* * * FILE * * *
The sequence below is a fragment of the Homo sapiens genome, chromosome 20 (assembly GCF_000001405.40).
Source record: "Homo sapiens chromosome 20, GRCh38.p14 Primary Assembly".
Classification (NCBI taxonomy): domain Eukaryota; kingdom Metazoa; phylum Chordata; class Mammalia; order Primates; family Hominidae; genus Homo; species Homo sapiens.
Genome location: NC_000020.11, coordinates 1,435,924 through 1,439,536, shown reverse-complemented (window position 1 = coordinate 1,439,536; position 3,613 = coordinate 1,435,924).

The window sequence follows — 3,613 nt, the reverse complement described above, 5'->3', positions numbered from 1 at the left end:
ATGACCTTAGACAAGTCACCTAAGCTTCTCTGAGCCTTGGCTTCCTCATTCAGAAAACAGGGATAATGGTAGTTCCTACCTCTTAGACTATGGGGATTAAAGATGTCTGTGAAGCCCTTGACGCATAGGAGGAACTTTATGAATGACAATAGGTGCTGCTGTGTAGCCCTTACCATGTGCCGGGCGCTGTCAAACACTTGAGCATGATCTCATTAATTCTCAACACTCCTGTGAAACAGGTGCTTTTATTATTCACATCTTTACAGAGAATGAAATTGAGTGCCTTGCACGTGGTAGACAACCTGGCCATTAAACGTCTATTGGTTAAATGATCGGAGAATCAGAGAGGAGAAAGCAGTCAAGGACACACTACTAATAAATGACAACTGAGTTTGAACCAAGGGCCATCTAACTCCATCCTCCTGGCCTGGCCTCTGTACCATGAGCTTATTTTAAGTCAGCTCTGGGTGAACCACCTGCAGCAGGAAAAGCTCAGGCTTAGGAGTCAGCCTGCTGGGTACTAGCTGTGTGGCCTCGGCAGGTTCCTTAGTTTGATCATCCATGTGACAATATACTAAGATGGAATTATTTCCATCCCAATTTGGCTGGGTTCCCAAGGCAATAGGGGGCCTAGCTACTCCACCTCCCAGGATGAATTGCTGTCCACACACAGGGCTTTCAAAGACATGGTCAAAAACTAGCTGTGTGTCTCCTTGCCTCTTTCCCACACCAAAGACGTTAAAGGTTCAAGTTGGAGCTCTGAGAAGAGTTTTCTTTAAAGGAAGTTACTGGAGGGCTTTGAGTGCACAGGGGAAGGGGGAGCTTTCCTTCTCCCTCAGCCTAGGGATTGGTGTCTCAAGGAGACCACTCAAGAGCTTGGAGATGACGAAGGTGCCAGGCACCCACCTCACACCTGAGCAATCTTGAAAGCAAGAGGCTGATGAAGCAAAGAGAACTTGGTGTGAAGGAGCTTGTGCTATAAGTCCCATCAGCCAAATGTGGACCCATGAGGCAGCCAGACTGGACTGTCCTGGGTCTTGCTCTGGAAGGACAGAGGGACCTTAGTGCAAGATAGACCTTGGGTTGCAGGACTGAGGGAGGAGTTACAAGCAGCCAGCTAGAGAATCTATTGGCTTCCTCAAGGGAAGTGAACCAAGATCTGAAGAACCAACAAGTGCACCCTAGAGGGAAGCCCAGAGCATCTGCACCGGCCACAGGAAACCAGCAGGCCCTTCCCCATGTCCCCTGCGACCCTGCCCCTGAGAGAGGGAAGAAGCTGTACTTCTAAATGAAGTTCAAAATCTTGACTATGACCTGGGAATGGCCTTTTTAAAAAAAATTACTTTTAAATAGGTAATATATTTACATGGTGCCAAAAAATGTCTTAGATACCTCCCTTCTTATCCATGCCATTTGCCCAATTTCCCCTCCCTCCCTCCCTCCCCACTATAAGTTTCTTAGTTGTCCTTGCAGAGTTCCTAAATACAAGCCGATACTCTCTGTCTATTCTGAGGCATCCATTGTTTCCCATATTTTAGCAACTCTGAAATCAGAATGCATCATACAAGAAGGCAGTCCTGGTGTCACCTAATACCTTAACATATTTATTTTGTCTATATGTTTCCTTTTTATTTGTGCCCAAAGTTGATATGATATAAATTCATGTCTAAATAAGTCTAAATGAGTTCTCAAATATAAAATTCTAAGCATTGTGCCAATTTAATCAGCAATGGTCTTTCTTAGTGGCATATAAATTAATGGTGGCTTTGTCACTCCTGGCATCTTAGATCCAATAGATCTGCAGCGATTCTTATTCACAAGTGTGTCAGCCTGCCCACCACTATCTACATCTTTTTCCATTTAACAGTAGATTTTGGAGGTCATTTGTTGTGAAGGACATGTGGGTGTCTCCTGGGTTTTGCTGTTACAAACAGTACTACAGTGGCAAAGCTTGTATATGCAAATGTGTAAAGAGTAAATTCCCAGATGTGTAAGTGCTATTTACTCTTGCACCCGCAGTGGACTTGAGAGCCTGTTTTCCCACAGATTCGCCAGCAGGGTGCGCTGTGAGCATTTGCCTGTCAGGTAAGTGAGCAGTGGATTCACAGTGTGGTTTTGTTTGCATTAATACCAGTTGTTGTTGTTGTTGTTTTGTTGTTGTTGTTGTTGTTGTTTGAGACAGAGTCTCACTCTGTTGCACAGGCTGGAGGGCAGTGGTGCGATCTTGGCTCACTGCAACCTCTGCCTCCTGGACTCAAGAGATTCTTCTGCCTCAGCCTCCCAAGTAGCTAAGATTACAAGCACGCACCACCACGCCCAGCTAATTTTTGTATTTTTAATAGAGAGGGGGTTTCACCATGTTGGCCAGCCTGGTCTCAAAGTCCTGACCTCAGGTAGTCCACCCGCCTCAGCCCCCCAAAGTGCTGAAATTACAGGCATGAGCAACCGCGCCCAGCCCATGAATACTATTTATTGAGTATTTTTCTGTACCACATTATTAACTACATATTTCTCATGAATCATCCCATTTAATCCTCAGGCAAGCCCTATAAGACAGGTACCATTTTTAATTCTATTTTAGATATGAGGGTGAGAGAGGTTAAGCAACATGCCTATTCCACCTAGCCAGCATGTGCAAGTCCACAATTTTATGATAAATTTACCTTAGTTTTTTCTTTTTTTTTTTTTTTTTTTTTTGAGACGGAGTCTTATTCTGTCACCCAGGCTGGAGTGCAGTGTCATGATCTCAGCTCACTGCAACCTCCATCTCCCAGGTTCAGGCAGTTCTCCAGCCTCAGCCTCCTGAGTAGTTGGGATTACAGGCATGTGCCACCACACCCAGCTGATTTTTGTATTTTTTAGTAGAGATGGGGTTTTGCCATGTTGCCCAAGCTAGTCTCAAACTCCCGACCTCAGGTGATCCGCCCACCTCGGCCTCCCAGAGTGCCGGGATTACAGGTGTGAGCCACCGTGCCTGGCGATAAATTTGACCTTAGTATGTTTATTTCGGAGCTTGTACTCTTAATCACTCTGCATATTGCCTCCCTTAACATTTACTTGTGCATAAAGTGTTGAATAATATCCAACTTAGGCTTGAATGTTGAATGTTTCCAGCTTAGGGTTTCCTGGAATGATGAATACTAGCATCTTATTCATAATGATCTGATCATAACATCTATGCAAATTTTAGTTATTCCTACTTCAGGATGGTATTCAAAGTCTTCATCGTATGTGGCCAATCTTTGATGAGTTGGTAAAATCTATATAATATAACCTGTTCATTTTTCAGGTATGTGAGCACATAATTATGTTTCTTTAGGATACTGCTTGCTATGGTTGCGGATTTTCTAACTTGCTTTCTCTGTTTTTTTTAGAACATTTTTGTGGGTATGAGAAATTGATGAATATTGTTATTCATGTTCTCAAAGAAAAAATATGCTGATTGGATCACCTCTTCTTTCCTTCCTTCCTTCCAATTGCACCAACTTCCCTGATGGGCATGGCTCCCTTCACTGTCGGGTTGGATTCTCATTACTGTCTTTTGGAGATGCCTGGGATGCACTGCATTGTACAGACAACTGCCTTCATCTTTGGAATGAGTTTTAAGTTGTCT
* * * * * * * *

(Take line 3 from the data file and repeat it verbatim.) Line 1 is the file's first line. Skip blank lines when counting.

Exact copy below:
Classification (NCBI taxonomy): domain Eukaryota; kingdom Metazoa; phylum Chordata; class Mammalia; order Primates; family Hominidae; genus Homo; species Homo sapiens.